Publications

Santa Lucia - Neurosciences and Rehabilitation Sapienza University of Rome

Cortex. 2021 Jan 23;137:74-92. doi: 10.1016/j.cortex.2020.12.021

Preference for locomotion-compatible curved paths and forward direction of self-motion in somatomotor and visual areas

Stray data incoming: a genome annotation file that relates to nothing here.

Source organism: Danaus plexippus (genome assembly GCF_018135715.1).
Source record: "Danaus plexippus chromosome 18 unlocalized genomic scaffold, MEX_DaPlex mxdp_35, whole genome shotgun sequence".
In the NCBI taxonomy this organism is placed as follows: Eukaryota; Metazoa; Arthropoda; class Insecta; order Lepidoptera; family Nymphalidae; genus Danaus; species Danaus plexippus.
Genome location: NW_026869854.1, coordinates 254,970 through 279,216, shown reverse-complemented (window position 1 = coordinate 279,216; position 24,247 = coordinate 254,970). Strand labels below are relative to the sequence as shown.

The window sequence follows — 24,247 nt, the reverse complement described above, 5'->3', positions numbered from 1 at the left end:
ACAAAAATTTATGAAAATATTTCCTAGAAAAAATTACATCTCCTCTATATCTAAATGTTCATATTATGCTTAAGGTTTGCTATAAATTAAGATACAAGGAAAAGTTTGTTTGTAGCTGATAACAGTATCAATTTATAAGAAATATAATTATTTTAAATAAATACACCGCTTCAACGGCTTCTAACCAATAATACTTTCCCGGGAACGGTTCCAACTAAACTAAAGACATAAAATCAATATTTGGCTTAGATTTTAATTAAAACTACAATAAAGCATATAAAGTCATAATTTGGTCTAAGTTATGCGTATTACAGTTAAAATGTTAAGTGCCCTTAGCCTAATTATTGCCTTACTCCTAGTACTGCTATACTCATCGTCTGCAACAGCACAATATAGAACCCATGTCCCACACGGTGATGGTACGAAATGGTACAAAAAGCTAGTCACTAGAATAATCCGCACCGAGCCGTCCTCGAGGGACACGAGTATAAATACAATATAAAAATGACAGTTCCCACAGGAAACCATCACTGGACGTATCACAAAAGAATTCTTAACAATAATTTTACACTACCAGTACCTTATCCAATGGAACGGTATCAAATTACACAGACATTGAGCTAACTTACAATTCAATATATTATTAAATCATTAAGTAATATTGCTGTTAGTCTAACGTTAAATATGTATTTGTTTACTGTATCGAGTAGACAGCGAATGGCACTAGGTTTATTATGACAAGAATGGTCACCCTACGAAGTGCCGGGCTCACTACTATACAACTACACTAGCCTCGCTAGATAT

During locomotion, leg movements define the direction of walking (forward or backward) and the path one is taking (straight or curved). These aspects of locomotion produce characteristic visual motion patterns during movement. Here, we tested whether cortical regions responding to either egomotion-compatible visual motion, or leg movements, or both, are sensitive to these locomotion-relevant aspects of visual motion. We compared a curved path (typically the visual feedback of a changing direction of movement in the environment) to a linear path for simulated forward and backward motion in an event-related fMRI experiment. We used an individual surface-based approach and two functional localizers to define (1) six egomotion-related areas (V6+, V3A, intraparietal motion area [IPSmot], cingulate sulcus visual area [CSv], posterior cingulate area [pCi], posterior insular cortex [PIC]) using the flow field stimulus and (2) three leg-related cortical regions (human PEc [hPEc], human PE [hPE] and primary somatosensory cortex [S-I]) using a somatomotor task. Then, we extracted the response from all these regions with respect to the main event-related fMRI experiment, consisting of passive viewing of an optic flow stimulus, simulating a forward or backward direction of self-motion in either linear or curved path. Results showed that some regions have a significant preference for the curved path motion (hPEc, hPE, S-I, IPSmot) or a preference for the forward motion (V3A), while other regions have both a significant preference for the curved path motion and for the forward compared to backward motion (V6+, CSv, pCi). We did not find any significant effects of the present stimuli in PIC. Since controlling locomotion mainly means controlling changes of walking direction in the environment during forward self-motion, such a differential functional profile among these cortical regions suggests that they play a differentiated role in the visual guidance of locomotion.

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